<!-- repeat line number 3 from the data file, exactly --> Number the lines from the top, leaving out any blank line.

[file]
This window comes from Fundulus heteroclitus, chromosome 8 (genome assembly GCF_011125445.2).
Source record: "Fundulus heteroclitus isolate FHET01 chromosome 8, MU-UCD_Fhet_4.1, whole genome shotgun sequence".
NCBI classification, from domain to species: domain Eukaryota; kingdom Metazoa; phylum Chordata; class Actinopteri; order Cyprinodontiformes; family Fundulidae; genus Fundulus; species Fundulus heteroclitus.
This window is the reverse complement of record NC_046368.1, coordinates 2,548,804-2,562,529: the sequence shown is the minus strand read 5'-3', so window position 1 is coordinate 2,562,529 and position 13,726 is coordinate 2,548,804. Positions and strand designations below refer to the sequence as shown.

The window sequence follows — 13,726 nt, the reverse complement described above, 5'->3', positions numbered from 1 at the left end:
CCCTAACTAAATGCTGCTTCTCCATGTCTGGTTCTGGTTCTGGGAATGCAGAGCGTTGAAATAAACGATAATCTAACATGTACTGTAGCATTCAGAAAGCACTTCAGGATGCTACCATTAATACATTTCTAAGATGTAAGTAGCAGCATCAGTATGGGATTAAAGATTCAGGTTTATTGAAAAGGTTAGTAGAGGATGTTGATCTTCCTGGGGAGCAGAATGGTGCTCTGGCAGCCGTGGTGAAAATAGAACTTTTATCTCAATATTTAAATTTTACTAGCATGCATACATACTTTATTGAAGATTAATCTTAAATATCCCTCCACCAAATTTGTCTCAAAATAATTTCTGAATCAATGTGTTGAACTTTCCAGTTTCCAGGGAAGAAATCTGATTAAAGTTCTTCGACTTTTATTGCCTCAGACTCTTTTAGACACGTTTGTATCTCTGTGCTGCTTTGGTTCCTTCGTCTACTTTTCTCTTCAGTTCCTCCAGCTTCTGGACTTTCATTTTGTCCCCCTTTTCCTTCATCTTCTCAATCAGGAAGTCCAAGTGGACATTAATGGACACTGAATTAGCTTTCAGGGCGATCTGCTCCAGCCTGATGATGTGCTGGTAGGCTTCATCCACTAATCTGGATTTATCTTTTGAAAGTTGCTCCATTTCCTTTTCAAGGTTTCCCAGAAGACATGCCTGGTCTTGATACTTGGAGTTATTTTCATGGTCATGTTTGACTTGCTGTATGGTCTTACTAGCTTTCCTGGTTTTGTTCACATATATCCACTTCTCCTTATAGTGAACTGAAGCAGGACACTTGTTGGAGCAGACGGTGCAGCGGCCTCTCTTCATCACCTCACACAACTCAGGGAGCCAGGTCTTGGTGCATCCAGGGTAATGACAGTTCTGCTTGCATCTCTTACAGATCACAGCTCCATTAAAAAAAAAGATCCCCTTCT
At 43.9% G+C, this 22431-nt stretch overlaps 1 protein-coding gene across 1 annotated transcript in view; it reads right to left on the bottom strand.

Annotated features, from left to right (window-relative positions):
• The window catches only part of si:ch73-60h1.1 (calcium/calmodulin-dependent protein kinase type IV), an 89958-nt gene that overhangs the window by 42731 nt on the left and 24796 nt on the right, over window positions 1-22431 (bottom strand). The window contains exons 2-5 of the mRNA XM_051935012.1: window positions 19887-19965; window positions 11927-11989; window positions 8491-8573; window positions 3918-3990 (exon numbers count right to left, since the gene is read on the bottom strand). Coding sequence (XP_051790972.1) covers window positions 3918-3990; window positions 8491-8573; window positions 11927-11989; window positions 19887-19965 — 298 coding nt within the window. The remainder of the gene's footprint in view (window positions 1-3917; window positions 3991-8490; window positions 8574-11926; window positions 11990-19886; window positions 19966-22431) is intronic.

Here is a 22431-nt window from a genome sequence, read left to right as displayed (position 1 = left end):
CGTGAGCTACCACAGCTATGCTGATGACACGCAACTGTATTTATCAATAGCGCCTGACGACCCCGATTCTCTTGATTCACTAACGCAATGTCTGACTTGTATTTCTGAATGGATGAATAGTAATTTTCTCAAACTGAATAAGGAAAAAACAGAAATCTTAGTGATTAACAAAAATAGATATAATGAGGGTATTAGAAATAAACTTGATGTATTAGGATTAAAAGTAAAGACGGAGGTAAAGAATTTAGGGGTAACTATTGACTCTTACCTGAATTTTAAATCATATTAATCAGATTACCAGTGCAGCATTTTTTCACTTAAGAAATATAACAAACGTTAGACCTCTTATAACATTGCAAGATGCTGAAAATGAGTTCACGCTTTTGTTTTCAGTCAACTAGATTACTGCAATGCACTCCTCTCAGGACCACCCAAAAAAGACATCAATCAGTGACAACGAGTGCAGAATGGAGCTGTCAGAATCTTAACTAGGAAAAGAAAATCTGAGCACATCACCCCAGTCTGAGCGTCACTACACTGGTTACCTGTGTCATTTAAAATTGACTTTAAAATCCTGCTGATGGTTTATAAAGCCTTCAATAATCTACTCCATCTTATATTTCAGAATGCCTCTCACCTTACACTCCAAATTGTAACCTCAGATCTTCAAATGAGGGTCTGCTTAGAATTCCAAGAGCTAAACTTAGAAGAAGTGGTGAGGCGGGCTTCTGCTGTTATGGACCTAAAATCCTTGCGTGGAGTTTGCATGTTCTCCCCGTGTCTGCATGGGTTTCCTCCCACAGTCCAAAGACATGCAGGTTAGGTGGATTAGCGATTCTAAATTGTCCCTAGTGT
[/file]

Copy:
NCBI classification, from domain to species: domain Eukaryota; kingdom Metazoa; phylum Chordata; class Actinopteri; order Cyprinodontiformes; family Fundulidae; genus Fundulus; species Fundulus heteroclitus.